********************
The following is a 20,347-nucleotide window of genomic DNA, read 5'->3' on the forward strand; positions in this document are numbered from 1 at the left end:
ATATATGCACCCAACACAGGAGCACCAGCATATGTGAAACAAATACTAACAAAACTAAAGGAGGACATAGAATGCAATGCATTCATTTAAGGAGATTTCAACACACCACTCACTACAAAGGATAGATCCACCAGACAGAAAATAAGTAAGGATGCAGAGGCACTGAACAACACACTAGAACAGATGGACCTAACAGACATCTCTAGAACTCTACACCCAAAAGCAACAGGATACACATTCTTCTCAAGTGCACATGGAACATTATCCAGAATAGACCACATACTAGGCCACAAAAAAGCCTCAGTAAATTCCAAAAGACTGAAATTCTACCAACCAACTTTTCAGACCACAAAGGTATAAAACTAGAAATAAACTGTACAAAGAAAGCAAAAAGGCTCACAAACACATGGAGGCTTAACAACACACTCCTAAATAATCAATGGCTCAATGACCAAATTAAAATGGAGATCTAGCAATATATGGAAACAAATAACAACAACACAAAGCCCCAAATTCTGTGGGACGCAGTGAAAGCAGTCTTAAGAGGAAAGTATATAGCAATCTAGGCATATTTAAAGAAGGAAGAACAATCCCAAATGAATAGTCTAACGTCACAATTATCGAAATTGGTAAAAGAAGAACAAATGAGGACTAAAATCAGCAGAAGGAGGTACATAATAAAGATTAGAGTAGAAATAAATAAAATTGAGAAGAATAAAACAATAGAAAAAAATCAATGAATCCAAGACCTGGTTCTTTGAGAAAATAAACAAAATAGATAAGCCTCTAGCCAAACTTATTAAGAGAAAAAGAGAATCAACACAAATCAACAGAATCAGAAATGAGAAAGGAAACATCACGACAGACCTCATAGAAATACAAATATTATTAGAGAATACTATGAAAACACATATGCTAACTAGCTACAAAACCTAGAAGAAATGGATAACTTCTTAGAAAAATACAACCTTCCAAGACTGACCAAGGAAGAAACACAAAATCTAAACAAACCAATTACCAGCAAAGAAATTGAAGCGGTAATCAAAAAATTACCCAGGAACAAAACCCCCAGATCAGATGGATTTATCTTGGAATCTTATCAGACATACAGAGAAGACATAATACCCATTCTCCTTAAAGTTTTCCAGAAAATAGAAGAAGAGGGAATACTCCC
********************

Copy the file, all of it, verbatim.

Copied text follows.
The following is a 20,347-nucleotide window of genomic DNA, read 5'->3' on the forward strand; positions in this document are numbered from 1 at the left end:
ATATATGCACCCAACACAGGAGCACCAGCATATGTGAAACAAATACTAACAAAACTAAAGGAGGACATAGAATGCAATGCATTCATTTAAGGAGATTTCAACACACCACTCACTACAAAGGATAGATCCACCAGACAGAAAATAAGTAAGGATGCAGAGGCACTGAACAACACACTAGAACAGATGGACCTAACAGACATCTCTAGAACTCTACACCCAAAAGCAACAGGATACACATTCTTCTCAAGTGCACATGGAACATTATCCAGAATAGACCACATACTAGGCCACAAAAAAGCCTCAGTAAATTCCAAAAGACTGAAATTCTACCAACCAACTTTTCAGACCACAAAGGTATAAAACTAGAAATAAACTGTACAAAGAAAGCAAAAAGGCTCACAAACACATGGAGGCTTAACAACACACTCCTAAATAATCAATGGCTCAATGACCAAATTAAAATGGAGATCTAGCAATATATGGAAACAAATAACAACAACACAAAGCCCCAAATTCTGTGGGACGCAGTGAAAGCAGTCTTAAGAGGAAAGTATATAGCAATCTAGGCATATTTAAAGAAGGAAGAACAATCCCAAATGAATAGTCTAACGTCACAATTATCGAAATTGGTAAAAGAAGAACAAATGAGGACTAAAATCAGCAGAAGGAGGTACATAATAAAGATTAGAGTAGAAATAAATAAAATTGAGAAGAATAAAACAATAGAAAAAAATCAATGAATCCAAGACCTGGTTCTTTGAGAAAATAAACAAAATAGATAAGCCTCTAGCCAAACTTATTAAGAGAAAAAGAGAATCAACACAAATCAACAGAATCAGAAATGAGAAAGGAAACATCACGACAGACCTCATAGAAATACAAATATTATTAGAGAATACTATGAAAACACATATGCTAACTAGCTACAAAACCTAGAAGAAATGGATAACTTCTTAGAAAAATACAACCTTCCAAGACTGACCAAGGAAGAAACACAAAATCTAAACAAACCAATTACCAGCAAAGAAATTGAAGCGGTAATCAAAAAATTACCCAGGAACAAAACCCCCAGATCAGATGGATTTATCTTGGAATCTTATCAGACATACAGAGAAGACATAATACCCATTCTCCTTAAAGTTTTCCAGAAAATAGAAGAAGAGGGAATACTCCC